Permanent district on table in ES

Tuesday, December 3, 2019

By Samantha Jones

Citizen.Editor.Eureka

@gmail.com

The Eureka Springs City Council is still considering what it would mean to establish a permanent entertainment district downtown.

On Monday night, Mayor Butch Berry addressed the council’s Oct. 24 vote where he voted to break a tie, asking city attorney Tim Weaver to draft an ordinance establishing a permanent entertainment district based on the recommendations of the Entertainment District Committee. Berry said he vetoed that vote less than five days after the Oct. 24 meeting, saying he didn’t agree with a few of the committee’s recommendations.

Berry said he would like to include a sunset clause after a period of three months so the council can evaluate the effectiveness of the district. He doesn’t believe the district should be in operation seven days a week for nine hours each day, Berry said. Rather, Berry suggested that the district operate for three days a week for seven hours each day. “I believe this more moderate approach finds the common ground of limiting unnecessary cost to the city while maximizing the prime revenue opportunities that a permanent entertainment district has to offer,” Berry said.

Berry said he is also opposed to the district extending to the top of Planer Hill but agrees with the boundaries going up Spring Street to German Alley, down German Alley to Center Street and from Center Street to the intersection of Tibbs Alley down to Main Street.

“I believe that the district should begin at the Cathouse and the Eureka Springs Historical Museum and extend down Main Street to Main Stage,” Berry said.

Alderman Bob Thomas asked why Berry vetoed his vote when he could have just suggested amendments to the proposed ordinance.

“I don’t understand why you chose to do it this way,” Thomas said. “It’s a bad precedent. It wasn’t necessary.”

During public comments, Entertainment District Committee representative Kendra Hughes addressed a survey handed out by alderman Harry Meyer to local businesses. Hughes said the survey results did not reflect her private conversations on the issue.

“It’s also important to know that a lot of people didn’t receive the survey,” Hughes said. “I had countless people say to me they didn’t get one. There was perhaps a bit of canvas bias. Alderman Meyer did tell people as he handed it out that he was not in favor of the ordinance.”

Meyer said he had 100 surveys printed out and spent several days distributing them, visiting some businesses more than once.

“I take it as a personal affront to be accused of rigging the survey,” Meyer said. “I could’ve rigged the survey and stayed home.”

Alderwoman Mickey Schneider said everyone has been checking with the businesses in town but not the residents.

“They’re the ones who live here. They’re the ones who count,” Schneider said. “Why are they not being talked to? They’re the ones that have families and children running around. Nobody has bothered to talk about families.”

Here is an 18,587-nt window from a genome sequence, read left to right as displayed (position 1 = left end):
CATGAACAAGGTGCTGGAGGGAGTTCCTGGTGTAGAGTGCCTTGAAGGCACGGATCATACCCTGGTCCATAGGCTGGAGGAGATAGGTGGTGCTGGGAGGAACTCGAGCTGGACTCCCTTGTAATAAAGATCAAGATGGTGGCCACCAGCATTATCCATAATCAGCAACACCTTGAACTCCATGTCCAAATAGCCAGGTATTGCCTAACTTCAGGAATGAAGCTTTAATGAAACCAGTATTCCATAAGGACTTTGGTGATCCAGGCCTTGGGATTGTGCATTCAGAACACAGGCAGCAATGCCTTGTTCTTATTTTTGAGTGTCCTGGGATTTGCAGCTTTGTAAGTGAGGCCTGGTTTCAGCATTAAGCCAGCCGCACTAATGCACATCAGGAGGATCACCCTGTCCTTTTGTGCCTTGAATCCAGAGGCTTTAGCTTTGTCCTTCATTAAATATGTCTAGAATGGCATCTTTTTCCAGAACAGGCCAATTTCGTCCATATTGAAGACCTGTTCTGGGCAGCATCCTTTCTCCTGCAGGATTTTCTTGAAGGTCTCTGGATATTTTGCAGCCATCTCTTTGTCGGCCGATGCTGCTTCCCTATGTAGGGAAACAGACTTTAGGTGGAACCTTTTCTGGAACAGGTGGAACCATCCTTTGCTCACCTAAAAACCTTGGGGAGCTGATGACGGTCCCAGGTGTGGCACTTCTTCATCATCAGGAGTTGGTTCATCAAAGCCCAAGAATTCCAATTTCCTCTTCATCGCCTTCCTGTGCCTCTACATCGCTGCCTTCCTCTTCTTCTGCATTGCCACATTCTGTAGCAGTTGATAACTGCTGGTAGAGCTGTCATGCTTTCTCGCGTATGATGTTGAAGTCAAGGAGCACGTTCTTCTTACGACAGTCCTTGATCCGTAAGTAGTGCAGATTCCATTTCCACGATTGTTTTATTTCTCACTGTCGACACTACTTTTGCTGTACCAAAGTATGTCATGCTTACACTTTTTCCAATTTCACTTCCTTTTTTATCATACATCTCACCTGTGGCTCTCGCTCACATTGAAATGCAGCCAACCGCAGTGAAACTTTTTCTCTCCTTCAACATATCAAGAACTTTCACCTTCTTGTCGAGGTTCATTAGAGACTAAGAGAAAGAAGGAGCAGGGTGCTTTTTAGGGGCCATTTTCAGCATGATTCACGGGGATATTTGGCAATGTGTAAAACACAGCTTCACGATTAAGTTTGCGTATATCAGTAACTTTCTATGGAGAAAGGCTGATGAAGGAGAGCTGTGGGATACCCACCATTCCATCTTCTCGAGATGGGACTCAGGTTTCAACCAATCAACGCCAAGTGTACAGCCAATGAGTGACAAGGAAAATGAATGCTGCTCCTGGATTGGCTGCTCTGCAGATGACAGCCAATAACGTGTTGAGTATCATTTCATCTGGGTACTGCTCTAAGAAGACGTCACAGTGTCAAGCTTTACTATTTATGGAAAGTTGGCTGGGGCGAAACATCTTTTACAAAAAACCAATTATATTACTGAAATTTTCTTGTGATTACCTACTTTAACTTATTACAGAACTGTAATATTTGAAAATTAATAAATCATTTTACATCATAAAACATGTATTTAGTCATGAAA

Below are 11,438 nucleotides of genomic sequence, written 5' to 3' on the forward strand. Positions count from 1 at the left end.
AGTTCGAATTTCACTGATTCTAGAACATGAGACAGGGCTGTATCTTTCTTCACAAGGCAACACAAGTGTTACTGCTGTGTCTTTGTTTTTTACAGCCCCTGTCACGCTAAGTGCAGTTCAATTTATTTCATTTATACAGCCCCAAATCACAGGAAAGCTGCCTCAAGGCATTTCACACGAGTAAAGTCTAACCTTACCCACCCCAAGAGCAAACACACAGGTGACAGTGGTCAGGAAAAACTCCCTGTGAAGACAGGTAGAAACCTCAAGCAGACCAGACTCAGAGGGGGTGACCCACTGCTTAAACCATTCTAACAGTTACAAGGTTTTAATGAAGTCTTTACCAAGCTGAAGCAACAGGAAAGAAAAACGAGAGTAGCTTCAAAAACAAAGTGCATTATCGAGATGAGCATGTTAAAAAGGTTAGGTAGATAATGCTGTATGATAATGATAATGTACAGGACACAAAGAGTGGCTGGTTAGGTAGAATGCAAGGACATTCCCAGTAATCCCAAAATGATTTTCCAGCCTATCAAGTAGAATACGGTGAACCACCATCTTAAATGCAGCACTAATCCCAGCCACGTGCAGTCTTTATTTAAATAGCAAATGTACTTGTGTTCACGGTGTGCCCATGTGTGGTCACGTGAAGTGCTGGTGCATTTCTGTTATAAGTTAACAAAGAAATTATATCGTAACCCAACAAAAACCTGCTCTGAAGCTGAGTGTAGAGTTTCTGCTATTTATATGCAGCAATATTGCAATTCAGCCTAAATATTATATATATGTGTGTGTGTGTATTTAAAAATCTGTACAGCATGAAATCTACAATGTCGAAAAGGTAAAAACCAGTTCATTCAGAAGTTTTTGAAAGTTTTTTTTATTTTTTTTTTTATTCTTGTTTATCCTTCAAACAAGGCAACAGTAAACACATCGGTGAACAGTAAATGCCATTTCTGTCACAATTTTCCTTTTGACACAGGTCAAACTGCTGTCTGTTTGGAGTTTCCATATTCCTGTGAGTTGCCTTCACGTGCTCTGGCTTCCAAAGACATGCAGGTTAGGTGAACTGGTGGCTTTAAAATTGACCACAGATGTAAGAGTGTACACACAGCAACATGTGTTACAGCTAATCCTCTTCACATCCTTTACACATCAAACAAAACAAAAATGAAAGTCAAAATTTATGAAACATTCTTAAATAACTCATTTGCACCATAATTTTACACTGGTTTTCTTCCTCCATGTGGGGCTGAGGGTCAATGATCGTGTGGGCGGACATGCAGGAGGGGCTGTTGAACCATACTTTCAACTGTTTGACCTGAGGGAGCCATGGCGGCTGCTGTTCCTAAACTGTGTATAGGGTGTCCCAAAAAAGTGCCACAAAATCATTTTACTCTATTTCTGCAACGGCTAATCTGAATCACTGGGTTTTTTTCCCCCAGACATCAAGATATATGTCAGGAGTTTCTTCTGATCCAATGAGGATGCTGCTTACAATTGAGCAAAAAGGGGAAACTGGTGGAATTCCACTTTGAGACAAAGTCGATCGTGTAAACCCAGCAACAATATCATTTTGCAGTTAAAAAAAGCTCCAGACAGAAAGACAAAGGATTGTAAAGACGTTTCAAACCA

Schneider said it’s imperative to talk to the residents.

“You are taking their town and making a decision in regards to alcohol,” Schneider said. “Everybody I’ve talked to is 100 percent against turning their town into some drunken alcoholic place just to supposedly bring in tourism, which is asinine.”

Alderwoman Susan Harman said nobody knows what a permanent entertainment district will look like in Eureka Springs.

“The biggest thing this has brought up is the unknown. We don’t have the facts to know whether or not it will be successful or whether it will fail,” Harman said. “The only way we can determine it … is to move forward and do something about it.”

Alderman Terry McClung agreed.

“I don’t think the state legislature sat around and thought of a way to create more crime for cities,” McClung said. “It is an unknown. It makes me nervous too, but at the same time, it’s certainly worth investigating and trying.”

Alderwoman Melissa Greene said most of the residents she has talked to support a permanent district, saying the council has one meeting left for the year and likely wouldn’t approve an ordinance establishing a permanent district until February or March. That means the council has plenty of time to get feedback from the public, Greene said.

“If this doesn’t happen, it’s not going to hurt me as a citizen,” Greene said. “What made me for it is I saw the young people were the driving force behind it, and they are our future. I want to give them a chance.”

McClung moved to ask Weaver to draft an ordinance establishing a permanent entertainment district with a three-month sunset clause, saying the ordinance would include the other changes Berry suggested. The council approved the motion 4-2, with Meyer and Schneider voting against it.

In other business, city clerk Ann Armstrong announced the winners of the food truck lottery. The bus in the parking lot by Colossal Cupcakes won the Main Street area, Travis Holloway’s parking lot won the Center Street area, the new owner of the Log Cabin Inn won the area from Highway 62 to Eugenia Street and the Eureka Springs Community Center and Hobbies & Homesteads won the area from Highway 62 West to the east side of town.

The council also approved a proposed ordinance for animal law changes on a first reading, a proposed ordinance rezoning 187 Huntsville Road on first and second readings, a resolution for the 2020 city hall office lease and a resolution for the 2020 parking lot lease.

The council’s next regular meeting is scheduled for 6 p.m. Monday, Dec. 9, at The Auditorium.

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